This creates a directory called flowplayer in the /tmp directory. I’d like to have that directory in the document root of my video web site (/var/www), so I move it there:

mv flowplayer /var/www/

 

9 Configuring FlowPlayer

FlowPlayer is now installed, so all that is left to do is create an HTML file that lets us watch our video. I will create a PHP file for this called /var/www/flowplayertest.php which contains all parameters to start FlowPlayer in the user’s browser and which also create valid video links for mod_secdownload:

vi /var/www/flowplayertest.php

<?php

$secret = "somesecret";
$uri_prefix = "/dl/";

# filename
$f = "/video.flv";

# current timestamp
$t = time();

$t_hex = sprintf("%08x", $t);
$m = md5($secret.$f.$t_hex);

?>
<html>
<head>
<title>Flowplayer Test</title>
</head>
<body text="#000000" bgcolor="#FFFFFF" link="#FF0000" alink="#FF0000" vlink="#FF0000">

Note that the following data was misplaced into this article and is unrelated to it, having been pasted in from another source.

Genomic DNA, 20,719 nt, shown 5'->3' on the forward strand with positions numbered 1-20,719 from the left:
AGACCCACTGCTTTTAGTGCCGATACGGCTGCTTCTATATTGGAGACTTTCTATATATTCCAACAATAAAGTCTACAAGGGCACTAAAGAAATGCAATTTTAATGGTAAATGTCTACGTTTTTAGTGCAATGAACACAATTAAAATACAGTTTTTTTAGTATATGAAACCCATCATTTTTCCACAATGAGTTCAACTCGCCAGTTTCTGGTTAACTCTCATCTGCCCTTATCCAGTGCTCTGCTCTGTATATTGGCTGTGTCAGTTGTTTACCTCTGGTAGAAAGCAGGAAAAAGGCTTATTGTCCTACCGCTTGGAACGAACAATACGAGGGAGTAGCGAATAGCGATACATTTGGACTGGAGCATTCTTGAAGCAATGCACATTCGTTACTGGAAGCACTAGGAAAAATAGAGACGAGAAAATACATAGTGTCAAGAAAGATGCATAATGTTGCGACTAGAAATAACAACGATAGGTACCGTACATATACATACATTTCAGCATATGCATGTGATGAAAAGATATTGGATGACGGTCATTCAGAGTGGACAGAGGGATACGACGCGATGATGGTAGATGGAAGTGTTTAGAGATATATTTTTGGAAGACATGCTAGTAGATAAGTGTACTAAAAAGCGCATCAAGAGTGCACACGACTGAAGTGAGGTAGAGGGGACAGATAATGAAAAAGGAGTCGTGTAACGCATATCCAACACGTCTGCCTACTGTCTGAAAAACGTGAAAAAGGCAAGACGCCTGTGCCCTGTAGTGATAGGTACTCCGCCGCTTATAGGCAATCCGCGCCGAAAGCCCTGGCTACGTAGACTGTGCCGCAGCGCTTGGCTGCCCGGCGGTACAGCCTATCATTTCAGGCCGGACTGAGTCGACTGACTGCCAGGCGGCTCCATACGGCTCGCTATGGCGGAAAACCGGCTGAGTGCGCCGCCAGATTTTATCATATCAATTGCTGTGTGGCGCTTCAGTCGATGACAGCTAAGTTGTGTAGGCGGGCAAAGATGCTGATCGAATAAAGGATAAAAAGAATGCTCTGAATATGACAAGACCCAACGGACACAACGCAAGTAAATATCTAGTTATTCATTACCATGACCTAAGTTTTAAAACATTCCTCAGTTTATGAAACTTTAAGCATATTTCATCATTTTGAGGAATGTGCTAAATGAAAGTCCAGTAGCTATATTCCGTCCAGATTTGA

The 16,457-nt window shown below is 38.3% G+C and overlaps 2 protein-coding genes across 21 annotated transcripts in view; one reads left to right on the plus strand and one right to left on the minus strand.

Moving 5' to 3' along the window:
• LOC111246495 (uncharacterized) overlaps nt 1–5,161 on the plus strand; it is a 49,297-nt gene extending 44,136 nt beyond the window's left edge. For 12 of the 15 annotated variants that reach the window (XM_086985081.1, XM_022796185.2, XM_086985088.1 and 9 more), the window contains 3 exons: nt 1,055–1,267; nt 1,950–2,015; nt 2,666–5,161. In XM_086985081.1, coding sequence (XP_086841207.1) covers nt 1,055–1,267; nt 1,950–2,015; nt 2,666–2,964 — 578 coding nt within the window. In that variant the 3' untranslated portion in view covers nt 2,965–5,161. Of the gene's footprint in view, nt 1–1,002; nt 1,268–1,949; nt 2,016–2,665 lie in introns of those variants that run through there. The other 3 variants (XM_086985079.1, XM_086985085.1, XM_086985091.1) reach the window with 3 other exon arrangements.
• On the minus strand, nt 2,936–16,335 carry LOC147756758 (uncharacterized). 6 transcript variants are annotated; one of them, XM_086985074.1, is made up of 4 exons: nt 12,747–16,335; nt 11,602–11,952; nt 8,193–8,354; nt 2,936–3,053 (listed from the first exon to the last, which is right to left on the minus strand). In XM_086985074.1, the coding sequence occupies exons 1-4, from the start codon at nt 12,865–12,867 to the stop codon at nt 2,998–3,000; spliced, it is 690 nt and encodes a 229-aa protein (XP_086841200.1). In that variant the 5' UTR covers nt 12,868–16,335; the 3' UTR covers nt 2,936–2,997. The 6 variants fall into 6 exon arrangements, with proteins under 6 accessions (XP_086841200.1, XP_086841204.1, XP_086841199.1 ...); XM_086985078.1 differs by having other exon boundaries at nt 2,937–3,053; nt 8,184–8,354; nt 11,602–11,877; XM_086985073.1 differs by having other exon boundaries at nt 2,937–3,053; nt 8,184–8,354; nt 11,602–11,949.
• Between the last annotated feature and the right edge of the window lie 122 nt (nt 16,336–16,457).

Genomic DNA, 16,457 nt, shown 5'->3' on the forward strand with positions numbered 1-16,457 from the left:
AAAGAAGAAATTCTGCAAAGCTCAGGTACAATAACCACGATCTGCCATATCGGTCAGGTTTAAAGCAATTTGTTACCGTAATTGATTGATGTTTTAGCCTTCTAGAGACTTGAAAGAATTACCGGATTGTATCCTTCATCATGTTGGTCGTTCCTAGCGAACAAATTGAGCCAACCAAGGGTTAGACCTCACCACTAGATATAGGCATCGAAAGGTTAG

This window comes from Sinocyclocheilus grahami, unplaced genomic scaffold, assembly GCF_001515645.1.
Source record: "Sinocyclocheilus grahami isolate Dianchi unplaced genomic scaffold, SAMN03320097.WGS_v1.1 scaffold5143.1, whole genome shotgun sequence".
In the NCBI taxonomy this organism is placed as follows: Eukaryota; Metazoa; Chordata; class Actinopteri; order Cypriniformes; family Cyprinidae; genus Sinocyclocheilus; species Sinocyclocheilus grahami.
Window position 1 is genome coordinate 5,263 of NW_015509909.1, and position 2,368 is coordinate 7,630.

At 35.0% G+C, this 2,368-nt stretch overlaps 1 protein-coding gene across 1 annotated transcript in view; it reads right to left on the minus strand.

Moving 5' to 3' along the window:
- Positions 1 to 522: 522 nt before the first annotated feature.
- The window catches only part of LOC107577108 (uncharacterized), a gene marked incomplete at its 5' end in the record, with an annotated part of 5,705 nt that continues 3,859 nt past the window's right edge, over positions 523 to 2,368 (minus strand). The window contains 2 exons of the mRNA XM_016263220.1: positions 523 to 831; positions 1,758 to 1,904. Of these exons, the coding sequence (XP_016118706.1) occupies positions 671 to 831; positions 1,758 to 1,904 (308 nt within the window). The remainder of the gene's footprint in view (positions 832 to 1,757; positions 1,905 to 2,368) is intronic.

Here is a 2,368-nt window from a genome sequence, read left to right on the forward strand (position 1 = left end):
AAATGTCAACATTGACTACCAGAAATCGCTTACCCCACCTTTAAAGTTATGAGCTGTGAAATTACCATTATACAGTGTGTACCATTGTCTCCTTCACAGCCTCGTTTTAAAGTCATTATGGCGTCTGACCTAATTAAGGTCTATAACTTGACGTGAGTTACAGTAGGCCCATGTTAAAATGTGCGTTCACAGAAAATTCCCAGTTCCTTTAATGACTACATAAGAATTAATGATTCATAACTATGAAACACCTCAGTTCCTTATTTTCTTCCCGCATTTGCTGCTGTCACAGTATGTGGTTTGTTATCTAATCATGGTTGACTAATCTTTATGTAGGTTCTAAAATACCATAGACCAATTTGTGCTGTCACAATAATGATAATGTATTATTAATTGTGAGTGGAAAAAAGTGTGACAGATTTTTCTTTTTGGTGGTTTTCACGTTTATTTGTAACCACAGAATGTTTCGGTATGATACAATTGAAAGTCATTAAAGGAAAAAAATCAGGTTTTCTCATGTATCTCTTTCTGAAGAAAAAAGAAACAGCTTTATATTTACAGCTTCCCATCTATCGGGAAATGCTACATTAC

<object type="application/x-shockwave-flash" data="/flowplayer/FlowPlayerThermo.swf"
    width="320" height="256" id="FlowPlayer">
    <param name="allowScriptAccess" value="sameDomain" />
    <param name="movie" value="/flowplayer/FlowPlayerThermo.swf" />
    <param name="quality" value="high" />
    <param name="scale" value="noScale" />
    <param name="allowFullScreen" value="true" />
    <param name="flashvars" value="config={videoFile: '<?php printf('%s%s/%s%s', $uri_prefix, $m, $t_hex, $f, $f); ?>', streamingServer: 'lighttpd', loop: 'false', useNativeFullScreen: true}" />
</object>

</body>
</html>

It’s very important that $secret has the same value than secdownload.secret in /etc/lighttpd/lighttpd.conf. Also, $uri_prefix and secdownload.uri-prefix must match. If this is fulfilled, the above script will generate valid links. $f must hold the filename of the FLV video, beginning with a slash (/). (The filename is hard-coded in the above example, but of course you can program whatever you like to dynamically generate the filename.)